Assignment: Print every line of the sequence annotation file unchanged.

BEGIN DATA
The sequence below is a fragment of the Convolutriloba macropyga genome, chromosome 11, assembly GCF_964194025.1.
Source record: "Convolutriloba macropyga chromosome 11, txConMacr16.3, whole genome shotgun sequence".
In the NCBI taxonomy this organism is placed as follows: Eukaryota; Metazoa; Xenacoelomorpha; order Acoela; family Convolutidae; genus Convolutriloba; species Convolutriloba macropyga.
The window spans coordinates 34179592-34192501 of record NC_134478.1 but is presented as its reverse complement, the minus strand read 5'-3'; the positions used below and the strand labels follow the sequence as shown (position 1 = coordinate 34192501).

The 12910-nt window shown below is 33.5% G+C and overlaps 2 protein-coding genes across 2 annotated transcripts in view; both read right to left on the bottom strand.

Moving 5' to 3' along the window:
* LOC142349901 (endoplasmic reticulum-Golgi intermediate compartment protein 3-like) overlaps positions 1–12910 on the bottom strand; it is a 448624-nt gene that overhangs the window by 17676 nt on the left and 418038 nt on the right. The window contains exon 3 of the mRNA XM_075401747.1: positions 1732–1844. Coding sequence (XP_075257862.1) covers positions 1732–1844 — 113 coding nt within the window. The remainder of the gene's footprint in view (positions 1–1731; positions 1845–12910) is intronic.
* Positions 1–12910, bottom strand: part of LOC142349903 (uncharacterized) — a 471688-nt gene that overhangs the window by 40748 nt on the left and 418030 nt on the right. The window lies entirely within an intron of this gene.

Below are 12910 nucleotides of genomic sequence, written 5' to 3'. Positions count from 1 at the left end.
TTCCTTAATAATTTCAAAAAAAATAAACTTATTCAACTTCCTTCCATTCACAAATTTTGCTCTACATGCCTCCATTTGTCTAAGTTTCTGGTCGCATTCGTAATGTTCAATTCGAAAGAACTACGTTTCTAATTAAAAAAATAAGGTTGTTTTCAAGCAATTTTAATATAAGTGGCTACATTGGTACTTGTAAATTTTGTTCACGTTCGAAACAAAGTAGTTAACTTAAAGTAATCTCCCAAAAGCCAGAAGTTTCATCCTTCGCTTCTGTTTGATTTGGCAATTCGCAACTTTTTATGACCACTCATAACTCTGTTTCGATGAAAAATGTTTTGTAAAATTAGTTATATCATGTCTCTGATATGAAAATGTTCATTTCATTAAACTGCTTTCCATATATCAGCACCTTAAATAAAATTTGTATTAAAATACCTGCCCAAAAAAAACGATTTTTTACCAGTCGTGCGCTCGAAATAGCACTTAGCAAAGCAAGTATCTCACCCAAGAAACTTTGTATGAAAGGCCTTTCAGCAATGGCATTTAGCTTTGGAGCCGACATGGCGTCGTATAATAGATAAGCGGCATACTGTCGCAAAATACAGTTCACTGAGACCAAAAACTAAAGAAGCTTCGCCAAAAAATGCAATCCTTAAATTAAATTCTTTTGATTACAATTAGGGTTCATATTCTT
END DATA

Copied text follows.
The sequence below is a fragment of the Convolutriloba macropyga genome, chromosome 11, assembly GCF_964194025.1.
Source record: "Convolutriloba macropyga chromosome 11, txConMacr16.3, whole genome shotgun sequence".
In the NCBI taxonomy this organism is placed as follows: Eukaryota; Metazoa; Xenacoelomorpha; order Acoela; family Convolutidae; genus Convolutriloba; species Convolutriloba macropyga.
The window spans coordinates 34179592-34192501 of record NC_134478.1 but is presented as its reverse complement, the minus strand read 5'-3'; the positions used below and the strand labels follow the sequence as shown (position 1 = coordinate 34192501).

The 12910-nt window shown below is 33.5% G+C and overlaps 2 protein-coding genes across 2 annotated transcripts in view; both read right to left on the bottom strand.

Moving 5' to 3' along the window:
* LOC142349901 (endoplasmic reticulum-Golgi intermediate compartment protein 3-like) overlaps positions 1–12910 on the bottom strand; it is a 448624-nt gene that overhangs the window by 17676 nt on the left and 418038 nt on the right. The window contains exon 3 of the mRNA XM_075401747.1: positions 1732–1844. Coding sequence (XP_075257862.1) covers positions 1732–1844 — 113 coding nt within the window. The remainder of the gene's footprint in view (positions 1–1731; positions 1845–12910) is intronic.
* Positions 1–12910, bottom strand: part of LOC142349903 (uncharacterized) — a 471688-nt gene that overhangs the window by 40748 nt on the left and 418030 nt on the right. The window lies entirely within an intron of this gene.

Below are 12910 nucleotides of genomic sequence, written 5' to 3'. Positions count from 1 at the left end.
TTCCTTAATAATTTCAAAAAAAATAAACTTATTCAACTTCCTTCCATTCACAAATTTTGCTCTACATGCCTCCATTTGTCTAAGTTTCTGGTCGCATTCGTAATGTTCAATTCGAAAGAACTACGTTTCTAATTAAAAAAATAAGGTTGTTTTCAAGCAATTTTAATATAAGTGGCTACATTGGTACTTGTAAATTTTGTTCACGTTCGAAACAAAGTAGTTAACTTAAAGTAATCTCCCAAAAGCCAGAAGTTTCATCCTTCGCTTCTGTTTGATTTGGCAATTCGCAACTTTTTATGACCACTCATAACTCTGTTTCGATGAAAAATGTTTTGTAAAATTAGTTATATCATGTCTCTGATATGAAAATGTTCATTTCATTAAACTGCTTTCCATATATCAGCACCTTAAATAAAATTTGTATTAAAATACCTGCCCAAAAAAAACGATTTTTTACCAGTCGTGCGCTCGAAATAGCACTTAGCAAAGCAAGTATCTCACCCAAGAAACTTTGTATGAAAGGCCTTTCAGCAATGGCATTTAGCTTTGGAGCCGACATGGCGTCGTATAATAGATAAGCGGCATACTGTCGCAAAATACAGTTCACTGAGACCAAAAACTAAAGAAGCTTCGCCAAAAAATGCAATCCTTAAATTAAATTCTTTTGATTACAATTAGGGTTCATATTCTT